Except the old woman has dementia and sees Allison as an old childhood friend. Allison is immediately at war with herself, knowing she can exploit this and live safely and anonymously in this house for a while under the name “Toffee”, and yet scared it can’t last forever and she’ll be homeless again.
This is a heartbreaking story about forgotten people who slip through the cracks. Marla is old and sick, therefore unwanted by her family.
Allison is young and considered a waste of space, so easily lost. The book is such a page-turner as you wonder how this tenuous situation will turn out.
5 To 1 by Holly Bodger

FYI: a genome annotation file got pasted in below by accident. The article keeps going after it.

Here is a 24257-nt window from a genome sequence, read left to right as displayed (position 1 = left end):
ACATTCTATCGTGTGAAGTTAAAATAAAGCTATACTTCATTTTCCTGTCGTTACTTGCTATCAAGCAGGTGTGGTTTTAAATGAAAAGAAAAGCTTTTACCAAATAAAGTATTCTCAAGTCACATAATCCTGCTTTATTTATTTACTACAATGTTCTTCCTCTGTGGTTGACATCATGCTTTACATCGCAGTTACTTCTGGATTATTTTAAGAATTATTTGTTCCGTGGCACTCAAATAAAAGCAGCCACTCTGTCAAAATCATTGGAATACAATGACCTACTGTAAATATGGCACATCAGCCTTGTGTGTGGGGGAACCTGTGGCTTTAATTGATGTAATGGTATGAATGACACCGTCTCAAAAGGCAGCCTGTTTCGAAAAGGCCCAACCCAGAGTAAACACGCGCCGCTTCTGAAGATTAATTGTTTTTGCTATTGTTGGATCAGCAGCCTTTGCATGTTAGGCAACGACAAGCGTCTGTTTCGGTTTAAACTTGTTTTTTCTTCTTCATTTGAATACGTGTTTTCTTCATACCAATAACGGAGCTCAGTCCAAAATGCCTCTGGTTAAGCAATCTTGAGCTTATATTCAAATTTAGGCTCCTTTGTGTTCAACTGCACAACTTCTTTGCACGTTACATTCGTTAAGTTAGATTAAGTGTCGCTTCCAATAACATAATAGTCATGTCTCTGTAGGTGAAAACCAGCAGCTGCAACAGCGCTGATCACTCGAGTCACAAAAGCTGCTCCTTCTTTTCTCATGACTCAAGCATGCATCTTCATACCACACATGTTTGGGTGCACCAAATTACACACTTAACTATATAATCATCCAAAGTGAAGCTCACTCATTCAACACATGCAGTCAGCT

The year is 2054 and women in India are such a minority that they’re sought after desperately.
Boys must enter trials and tests to win their wives. It’s by the perspectives of Sudasa and Kiran – her sections are in verse, and his in prose, which makes such a lovely distinction between them.
And just having a dystopian book, full of society critiques, also told in a lush and whimsical poetry style made it really stand out.
A Long Way Down by Jason Reynolds
I remember being crowded into a noisy coffee shop one day and feeling the need to escape into a book, so I started A Long Way Down on my Kindle…and absolutely couldn’t stop reading.
It’s harrowing and exquisitely written in verse. It’s a story of a black teenage boy who is broken-hearted and angry after the murder of his brother, and he gets onto the elevator to go downstairs and take revenge.
There’s a gun tucked into the waistband of his jeans and he’s ruined with grief. The entire book is set in that elevator, with some back flashes, all it’s all told in verse.